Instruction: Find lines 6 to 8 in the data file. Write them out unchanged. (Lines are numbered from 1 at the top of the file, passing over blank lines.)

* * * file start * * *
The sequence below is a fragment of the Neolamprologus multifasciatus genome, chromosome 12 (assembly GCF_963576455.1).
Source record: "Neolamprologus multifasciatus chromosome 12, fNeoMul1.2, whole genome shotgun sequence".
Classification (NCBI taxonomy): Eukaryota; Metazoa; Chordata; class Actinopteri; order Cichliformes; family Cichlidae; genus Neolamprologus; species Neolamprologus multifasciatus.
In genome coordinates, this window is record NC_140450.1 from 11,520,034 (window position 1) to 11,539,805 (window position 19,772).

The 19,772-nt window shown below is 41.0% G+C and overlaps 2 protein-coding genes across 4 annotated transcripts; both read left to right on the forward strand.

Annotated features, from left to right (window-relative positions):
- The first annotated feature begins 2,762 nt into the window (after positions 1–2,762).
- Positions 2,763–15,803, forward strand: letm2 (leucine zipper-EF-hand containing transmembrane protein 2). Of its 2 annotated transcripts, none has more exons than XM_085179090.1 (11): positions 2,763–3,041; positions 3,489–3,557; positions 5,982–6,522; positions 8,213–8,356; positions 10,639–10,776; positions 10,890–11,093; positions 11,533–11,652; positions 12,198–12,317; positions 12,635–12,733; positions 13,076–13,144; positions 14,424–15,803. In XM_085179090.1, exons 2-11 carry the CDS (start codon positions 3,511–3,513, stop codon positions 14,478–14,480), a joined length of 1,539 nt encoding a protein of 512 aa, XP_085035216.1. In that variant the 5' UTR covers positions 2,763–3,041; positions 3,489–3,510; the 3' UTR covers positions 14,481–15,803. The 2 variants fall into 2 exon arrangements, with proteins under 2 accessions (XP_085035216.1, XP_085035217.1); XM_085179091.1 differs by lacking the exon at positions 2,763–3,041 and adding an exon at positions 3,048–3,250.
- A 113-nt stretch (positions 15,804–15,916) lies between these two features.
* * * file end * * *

Annotated features, from left to right (window-relative positions):
- The first annotated feature begins 2,762 nt into the window (after positions 1–2,762).
- Positions 2,763–15,803, forward strand: letm2 (leucine zipper-EF-hand containing transmembrane protein 2). Of its 2 annotated transcripts, none has more exons than XM_085179090.1 (11): positions 2,763–3,041; positions 3,489–3,557; positions 5,982–6,522; positions 8,213–8,356; positions 10,639–10,776; positions 10,890–11,093; positions 11,533–11,652; positions 12,198–12,317; positions 12,635–12,733; positions 13,076–13,144; positions 14,424–15,803. In XM_085179090.1, exons 2-11 carry the CDS (start codon positions 3,511–3,513, stop codon positions 14,478–14,480), a joined length of 1,539 nt encoding a protein of 512 aa, XP_085035216.1. In that variant the 5' UTR covers positions 2,763–3,041; positions 3,489–3,510; the 3' UTR covers positions 14,481–15,803. The 2 variants fall into 2 exon arrangements, with proteins under 2 accessions (XP_085035216.1, XP_085035217.1); XM_085179091.1 differs by lacking the exon at positions 2,763–3,041 and adding an exon at positions 3,048–3,250.